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Author Topic: Woodchurch ALG  (Read 4683 times)

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Re: Woodchurch ALG
« Reply #3 on: May 15, 2016, 12:33:42 »
Aerial photo of Woodchurch ALG.

Photo IWM Licensed under CC-BY-NC 3.0
More photos at link above.

IWM catalogue record.
This contains information written on the back of the original print and some of it may be inaccurate.

Aerial photograph of Woodchurch airfield looking south, barrack sites are to the right of the airfield, 11 May 1944. Photograph by 34th Photographic Squadron, 10th Photographic Reconnaissance Group, sortie number US/34GR/LOC14. English Heritage (USAAF Photography).

Offline Riding With The Angels

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Re: Woodchurch ALG
« Reply #2 on: September 08, 2015, 22:03:36 »
The USAAF Ninth Air Force required several temporary Advanced Landing Ground (ALG) along the channel coast prior to the June 1944 Normandy invasion to provide tactical air support for the ground forces landing in France. Woodchurch was originally planned to support light bombers and thereby would need a bomb store near the site. However, in a review of airfield building plans, this original requirement was dropped so Woodchurch was of similar specification to other ALGs in the district.

The creation of the two runways required the closing of minor country roads and the laying of approximately 4,100ft of metal wire Sommerfeld Track for the east/west runway (11-29) and 5,000ft for the main north/south (01-19). Construction started in January 1943 with a three month schedule. While most of the metal for runways appears to have been down by March it was several more weeks before all the specified works had been carried out to construct an operational airfield.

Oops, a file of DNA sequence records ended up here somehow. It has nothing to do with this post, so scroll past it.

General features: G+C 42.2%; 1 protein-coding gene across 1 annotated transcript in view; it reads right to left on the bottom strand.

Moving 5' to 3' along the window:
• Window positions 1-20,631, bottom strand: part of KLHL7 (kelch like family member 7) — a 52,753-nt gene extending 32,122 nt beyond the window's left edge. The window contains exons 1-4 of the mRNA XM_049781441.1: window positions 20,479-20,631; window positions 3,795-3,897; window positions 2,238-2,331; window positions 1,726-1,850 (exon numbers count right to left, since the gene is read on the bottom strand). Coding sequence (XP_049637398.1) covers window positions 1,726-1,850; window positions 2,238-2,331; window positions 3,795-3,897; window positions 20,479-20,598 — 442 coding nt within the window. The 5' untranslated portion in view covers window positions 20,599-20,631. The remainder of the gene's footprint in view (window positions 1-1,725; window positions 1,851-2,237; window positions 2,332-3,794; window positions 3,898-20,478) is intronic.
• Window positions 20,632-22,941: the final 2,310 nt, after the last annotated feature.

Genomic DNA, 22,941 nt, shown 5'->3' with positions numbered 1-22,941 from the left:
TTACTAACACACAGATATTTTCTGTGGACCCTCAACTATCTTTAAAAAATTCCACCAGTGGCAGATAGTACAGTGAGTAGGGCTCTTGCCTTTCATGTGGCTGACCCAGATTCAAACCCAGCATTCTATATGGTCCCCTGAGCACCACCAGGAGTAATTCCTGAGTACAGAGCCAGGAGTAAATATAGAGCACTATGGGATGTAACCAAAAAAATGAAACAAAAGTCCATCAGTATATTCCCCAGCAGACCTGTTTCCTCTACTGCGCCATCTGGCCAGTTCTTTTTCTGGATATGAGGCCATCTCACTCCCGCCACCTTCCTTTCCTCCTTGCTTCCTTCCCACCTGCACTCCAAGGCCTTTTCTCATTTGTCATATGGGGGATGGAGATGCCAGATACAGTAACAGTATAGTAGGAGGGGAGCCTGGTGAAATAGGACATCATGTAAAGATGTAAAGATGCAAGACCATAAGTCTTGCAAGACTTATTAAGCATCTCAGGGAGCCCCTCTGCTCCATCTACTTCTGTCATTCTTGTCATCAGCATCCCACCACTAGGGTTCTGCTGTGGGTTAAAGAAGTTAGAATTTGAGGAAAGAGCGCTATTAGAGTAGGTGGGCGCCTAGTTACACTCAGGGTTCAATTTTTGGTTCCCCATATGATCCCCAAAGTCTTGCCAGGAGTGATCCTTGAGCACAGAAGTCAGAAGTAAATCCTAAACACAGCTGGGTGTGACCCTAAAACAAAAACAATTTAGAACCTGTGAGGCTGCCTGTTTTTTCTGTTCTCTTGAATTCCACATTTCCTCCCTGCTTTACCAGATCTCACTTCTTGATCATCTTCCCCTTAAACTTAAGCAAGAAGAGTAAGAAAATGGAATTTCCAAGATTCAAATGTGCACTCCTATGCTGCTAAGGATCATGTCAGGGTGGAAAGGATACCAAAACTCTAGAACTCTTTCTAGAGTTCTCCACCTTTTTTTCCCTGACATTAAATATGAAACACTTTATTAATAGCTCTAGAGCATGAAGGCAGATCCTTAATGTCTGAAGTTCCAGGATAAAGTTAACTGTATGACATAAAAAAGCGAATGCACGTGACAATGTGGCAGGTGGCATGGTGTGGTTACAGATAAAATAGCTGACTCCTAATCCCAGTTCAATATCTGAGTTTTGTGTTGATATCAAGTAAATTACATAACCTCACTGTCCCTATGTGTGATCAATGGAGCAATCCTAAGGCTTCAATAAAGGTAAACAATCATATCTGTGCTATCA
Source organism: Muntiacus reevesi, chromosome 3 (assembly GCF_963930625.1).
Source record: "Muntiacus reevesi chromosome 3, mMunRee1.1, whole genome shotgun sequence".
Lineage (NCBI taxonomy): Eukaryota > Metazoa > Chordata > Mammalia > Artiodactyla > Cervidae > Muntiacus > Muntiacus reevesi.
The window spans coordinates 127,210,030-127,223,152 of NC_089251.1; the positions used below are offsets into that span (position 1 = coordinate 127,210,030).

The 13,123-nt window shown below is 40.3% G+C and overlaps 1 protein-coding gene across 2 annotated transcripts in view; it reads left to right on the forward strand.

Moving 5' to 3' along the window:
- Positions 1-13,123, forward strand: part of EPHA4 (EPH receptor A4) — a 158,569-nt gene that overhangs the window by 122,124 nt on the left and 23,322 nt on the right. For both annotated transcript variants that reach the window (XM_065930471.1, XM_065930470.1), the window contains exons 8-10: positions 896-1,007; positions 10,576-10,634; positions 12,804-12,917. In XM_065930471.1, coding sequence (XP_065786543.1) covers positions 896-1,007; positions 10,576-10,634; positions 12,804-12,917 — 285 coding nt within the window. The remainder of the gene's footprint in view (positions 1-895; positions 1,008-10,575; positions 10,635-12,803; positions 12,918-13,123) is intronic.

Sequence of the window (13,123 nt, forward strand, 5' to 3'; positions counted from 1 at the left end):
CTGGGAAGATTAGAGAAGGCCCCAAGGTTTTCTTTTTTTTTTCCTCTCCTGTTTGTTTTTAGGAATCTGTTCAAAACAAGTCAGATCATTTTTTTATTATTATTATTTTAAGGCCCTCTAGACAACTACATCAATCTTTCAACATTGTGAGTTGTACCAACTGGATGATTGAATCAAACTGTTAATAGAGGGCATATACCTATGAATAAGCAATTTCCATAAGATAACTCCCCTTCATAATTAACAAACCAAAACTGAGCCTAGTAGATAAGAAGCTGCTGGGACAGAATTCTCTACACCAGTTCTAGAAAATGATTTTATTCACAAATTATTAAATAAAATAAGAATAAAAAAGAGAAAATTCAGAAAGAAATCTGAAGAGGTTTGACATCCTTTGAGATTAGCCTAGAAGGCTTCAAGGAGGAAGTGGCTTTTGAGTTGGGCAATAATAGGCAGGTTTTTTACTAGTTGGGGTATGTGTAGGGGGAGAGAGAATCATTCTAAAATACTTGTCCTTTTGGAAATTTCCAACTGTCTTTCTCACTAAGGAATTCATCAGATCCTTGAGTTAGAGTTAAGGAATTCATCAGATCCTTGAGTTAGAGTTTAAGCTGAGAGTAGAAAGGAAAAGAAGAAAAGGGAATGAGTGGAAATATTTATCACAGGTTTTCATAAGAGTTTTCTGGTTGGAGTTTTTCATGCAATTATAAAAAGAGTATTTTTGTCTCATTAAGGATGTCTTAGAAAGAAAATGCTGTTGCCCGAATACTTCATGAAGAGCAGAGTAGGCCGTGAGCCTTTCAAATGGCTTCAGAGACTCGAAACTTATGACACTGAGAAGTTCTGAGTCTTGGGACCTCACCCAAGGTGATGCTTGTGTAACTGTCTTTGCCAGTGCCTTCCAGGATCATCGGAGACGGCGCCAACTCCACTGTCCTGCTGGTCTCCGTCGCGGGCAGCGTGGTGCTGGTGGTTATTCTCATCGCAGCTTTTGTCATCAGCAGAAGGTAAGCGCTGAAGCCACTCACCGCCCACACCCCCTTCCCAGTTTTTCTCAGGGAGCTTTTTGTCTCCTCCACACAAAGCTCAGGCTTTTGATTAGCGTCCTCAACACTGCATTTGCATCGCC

A trial occupation began in late July 1943 with the arrival of Nos. 231 and 400 Squadrons with Mustangs. These units used Woodchurch airfield for operational sorties until mid-October when, as with RAF fighter squadrons on other Kent ALGs, they withdrew to airfields with hardened runways or better drainage.

RAF No. 5003 Airfield Construction Squadron arrived at Woodchurch during the winter of 1943-44 with a mission to upgrade the airfield to receive a full USAAF fighter group by April. The perimeter track was extended and additional aircraft hardstands constructed. Runway intersections were reinforced, marshalling areas and some additional hardstands were built. Aircraft cover was provided by five Blister hangars.

In the first week of April 1944, the 373rd Fighter Group arrived from Richmond AAF, Virginia. Operational fighter squadrons and fuselage codes were:

    410th Fighter Squadron (R3)
    411th Fighter Squadron (U9)
    412th Fighter Squadron (V5)

The 373d Fighter Group was part of the 303d Fighter Wing, XIX Tactical Air Command.

By early May some 70 P-47s were present. At this time US engineers extended runway 11-29 by 900ft using Pierced Steel Planking to the east across a minor road between New Street Farm and Stubbs Cross. The road was only closed when aircraft were taking off or landing.